The federal government says a man considered by Somali immigrants as the most important Muslim cleric does not have the “good moral character” to remain a U.S. citizen.
The U.S. attorney’s office wants the citizenship granted to Mohamed Idris Ahmed in 2003 revoked. Prosecutors say he lied on his naturalization application by not mentioning that he had two wives and had traveled outside the United States.
A two-day nonjury trial in Ahmed’s case ended last month in federal court in Columbus; attorneys have until May 27 to file briefs with U.S. District Judge Michael H. Watson.
Somalis in the United States fear for Ahmed’s safety if he is deported to Somalia, said Abshir Haji, vice president of Ibnu Taymiyah mosque on Mock Road on the North Side. The mosque is home base for Ahmed.
Radicals hate Ahmed for speaking out against terrorist groups such as Somalia’s al-Shabab and for encouraging immigrants to embrace their new homeland, Haji said.
“He gives a lot of sermons nationwide, and the topic he addresses is integration, to be thankful for what we have in this country and to be part of the society here, especially the youths,” Haji said.
The Justice Department sued Ahmed in 2012. By not revealing the second wife and 13 trips outside the United States in the five years before becoming a citizen, he demonstrated a lack of “good moral character,” prosecutors said.
Ahmed, 38, testified that he has a “legal” wife from a civil marriage living with their children in Kenya and a “religious or cultural” wife and family in Saudi Arabia. He said a U.S. consulate official in Saudi Arabia advised him to bring only the legal wife and children to the United States. Because of that, he believed he did not need to mention the religious marriage.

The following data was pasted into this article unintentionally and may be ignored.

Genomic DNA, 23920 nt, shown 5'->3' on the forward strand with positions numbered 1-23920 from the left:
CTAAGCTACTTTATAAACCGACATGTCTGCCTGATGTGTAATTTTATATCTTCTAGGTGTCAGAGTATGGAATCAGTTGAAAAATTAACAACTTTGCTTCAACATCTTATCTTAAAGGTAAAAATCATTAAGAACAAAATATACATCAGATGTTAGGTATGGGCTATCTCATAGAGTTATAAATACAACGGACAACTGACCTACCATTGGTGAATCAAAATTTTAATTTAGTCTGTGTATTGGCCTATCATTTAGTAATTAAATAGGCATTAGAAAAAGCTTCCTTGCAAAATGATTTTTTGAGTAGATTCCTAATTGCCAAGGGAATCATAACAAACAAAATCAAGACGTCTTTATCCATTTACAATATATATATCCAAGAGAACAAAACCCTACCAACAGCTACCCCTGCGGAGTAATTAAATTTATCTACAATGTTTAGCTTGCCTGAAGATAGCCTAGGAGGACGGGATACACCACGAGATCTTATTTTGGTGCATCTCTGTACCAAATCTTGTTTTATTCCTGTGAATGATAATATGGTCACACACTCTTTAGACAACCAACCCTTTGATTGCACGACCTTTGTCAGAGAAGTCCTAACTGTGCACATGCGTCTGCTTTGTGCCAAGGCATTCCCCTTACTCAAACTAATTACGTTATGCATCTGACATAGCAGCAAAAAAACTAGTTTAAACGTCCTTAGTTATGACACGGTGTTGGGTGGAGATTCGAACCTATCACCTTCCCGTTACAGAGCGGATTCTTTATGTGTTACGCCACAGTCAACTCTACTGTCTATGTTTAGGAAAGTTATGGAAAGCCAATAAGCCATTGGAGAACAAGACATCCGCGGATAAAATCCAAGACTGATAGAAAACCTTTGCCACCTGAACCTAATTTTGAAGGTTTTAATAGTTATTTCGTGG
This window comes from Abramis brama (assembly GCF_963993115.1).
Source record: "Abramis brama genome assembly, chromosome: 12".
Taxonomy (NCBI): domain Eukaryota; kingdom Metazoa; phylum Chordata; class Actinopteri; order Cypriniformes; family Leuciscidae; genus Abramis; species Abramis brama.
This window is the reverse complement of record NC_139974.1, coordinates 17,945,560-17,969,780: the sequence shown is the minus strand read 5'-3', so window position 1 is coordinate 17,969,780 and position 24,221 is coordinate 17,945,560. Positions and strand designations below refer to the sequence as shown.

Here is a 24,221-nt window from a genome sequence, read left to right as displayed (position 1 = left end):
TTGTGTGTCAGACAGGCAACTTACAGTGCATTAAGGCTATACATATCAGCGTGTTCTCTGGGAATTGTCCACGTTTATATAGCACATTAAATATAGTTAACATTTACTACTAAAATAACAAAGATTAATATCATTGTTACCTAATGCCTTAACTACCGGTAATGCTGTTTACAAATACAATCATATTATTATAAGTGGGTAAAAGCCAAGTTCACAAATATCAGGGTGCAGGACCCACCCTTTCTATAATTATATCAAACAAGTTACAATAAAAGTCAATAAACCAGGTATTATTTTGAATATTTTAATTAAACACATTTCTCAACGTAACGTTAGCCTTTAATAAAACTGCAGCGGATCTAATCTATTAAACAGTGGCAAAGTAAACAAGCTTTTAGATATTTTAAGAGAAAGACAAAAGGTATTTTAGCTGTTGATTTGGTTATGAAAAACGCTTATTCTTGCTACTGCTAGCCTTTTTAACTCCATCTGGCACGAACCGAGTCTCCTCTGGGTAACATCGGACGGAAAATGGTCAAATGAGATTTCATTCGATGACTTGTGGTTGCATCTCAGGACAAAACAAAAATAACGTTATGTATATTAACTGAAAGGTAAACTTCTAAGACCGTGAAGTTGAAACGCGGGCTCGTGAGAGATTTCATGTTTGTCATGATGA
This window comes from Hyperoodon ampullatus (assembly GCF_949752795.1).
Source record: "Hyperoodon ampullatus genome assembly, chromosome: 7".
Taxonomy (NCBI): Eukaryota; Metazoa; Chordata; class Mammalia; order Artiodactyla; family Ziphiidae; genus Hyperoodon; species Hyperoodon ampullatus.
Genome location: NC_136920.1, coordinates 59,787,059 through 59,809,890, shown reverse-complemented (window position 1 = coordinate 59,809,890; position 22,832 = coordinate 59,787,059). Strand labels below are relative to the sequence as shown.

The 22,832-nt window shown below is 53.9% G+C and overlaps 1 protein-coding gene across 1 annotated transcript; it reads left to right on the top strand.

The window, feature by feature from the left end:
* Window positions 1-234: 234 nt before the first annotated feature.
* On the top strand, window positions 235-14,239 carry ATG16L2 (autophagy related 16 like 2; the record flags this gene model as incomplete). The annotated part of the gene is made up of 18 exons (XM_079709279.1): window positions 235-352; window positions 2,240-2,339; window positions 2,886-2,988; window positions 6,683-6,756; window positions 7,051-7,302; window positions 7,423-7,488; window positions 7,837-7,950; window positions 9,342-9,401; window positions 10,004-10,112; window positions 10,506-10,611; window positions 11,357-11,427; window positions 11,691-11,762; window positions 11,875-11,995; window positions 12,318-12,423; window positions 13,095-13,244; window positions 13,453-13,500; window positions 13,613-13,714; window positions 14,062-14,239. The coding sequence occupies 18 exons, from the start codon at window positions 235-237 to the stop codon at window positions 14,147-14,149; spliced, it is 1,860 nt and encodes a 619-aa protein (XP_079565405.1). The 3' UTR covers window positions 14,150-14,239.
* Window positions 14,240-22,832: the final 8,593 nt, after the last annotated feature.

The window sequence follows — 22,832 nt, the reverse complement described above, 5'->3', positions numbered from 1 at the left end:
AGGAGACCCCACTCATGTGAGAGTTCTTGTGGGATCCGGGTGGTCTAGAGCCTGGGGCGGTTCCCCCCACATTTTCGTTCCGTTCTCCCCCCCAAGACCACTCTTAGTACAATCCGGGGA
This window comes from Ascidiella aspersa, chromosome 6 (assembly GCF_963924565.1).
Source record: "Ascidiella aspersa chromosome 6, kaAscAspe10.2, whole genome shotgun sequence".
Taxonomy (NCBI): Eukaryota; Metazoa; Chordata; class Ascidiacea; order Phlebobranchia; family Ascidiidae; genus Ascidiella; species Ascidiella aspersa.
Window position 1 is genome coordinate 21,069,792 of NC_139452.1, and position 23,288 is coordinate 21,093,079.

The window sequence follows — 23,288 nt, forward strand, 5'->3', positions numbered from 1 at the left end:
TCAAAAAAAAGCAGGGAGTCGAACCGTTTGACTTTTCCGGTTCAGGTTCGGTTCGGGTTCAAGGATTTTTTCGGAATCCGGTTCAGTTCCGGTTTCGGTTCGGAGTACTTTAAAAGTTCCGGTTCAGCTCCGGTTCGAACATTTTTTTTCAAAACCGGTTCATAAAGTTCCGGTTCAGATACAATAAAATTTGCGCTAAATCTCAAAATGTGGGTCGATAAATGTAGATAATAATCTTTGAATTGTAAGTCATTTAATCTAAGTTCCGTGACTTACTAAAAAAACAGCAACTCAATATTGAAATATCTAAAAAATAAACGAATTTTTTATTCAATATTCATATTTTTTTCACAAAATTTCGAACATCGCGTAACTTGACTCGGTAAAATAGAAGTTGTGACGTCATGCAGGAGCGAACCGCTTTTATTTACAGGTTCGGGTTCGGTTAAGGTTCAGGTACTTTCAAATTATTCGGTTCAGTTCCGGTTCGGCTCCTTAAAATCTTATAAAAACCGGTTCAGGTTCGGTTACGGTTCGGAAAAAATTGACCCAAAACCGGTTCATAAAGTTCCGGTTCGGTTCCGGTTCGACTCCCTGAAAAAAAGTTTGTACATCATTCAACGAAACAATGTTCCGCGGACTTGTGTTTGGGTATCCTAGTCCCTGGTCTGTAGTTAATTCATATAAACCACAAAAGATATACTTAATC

Ahmed, the father of 11, acknowledged traveling to the Middle East and Africa to visit his families, including to Syria to see a son in college long before the civil war there began. He also traveled to speaking events around the world.
He said he had presented his Somali passport to officials at what was then the Immigration and Naturalization Service. Because no one asked him about the trips stamped, he didn’t mention them.
“So you didn’t lie?” asked Timothy M. Belsan, a Justice Department attorney from Washington, D.C., who led the prosecution team in Columbus.
Ahmed said he didn’t lie, but he acknowledged that the answers on the form are inaccurate. However, he added that “it’s accurate according to my understanding.”
Translator Khue Truong, who signed Ahmed’s application, said she was careful about questioning applicants and having them review the documents before forwarding them to the INS. Ahmed said no one showed him the finished document.
Yvonne Jarrett, a former INS official who reviewed and signed off on Ahmed’s application, said records show he did not have a passport with him.
One of Ahmed’s attorneys, D. Wesley Newhouse, asked Jarrett why she wouldn’t press an applicant who didn’t have a passport about travel.
“It’s face value,” she said. “They’re under oath.
“If any applicant tells me they’ve been out of the country 13 times, to the Middle East and northern Africa, that would definitely raise a red flag,” Jarrett said.
Newhouse argued that a backlog of cases in 2003 could have led to overworked employees rushing interviews and misplacing documents.
Ahmed is well-respected at the Islamic Association of North America, according to Executive Director Hassan Jama. The association is based in Minneapolis, Minneapolis, which has the largest population of Somali immigrants in the United States. Columbus is second.
“I don’t know the motive of the government,” said Jama, who said Ahmed is among the top 10 imams in the country. “What I know is Mr. Ahmed is truthful, not a liar.”
He said the suit against Ahmed is another example of the “challenges” Somali leaders face at the hands of the U.S. government.
Citizenship revocations are rare, although government officials could not provide figures. Whether Ahmed is deported would be up to Immigration and Customs Enforcement, whose officials did not answer requests for interviews .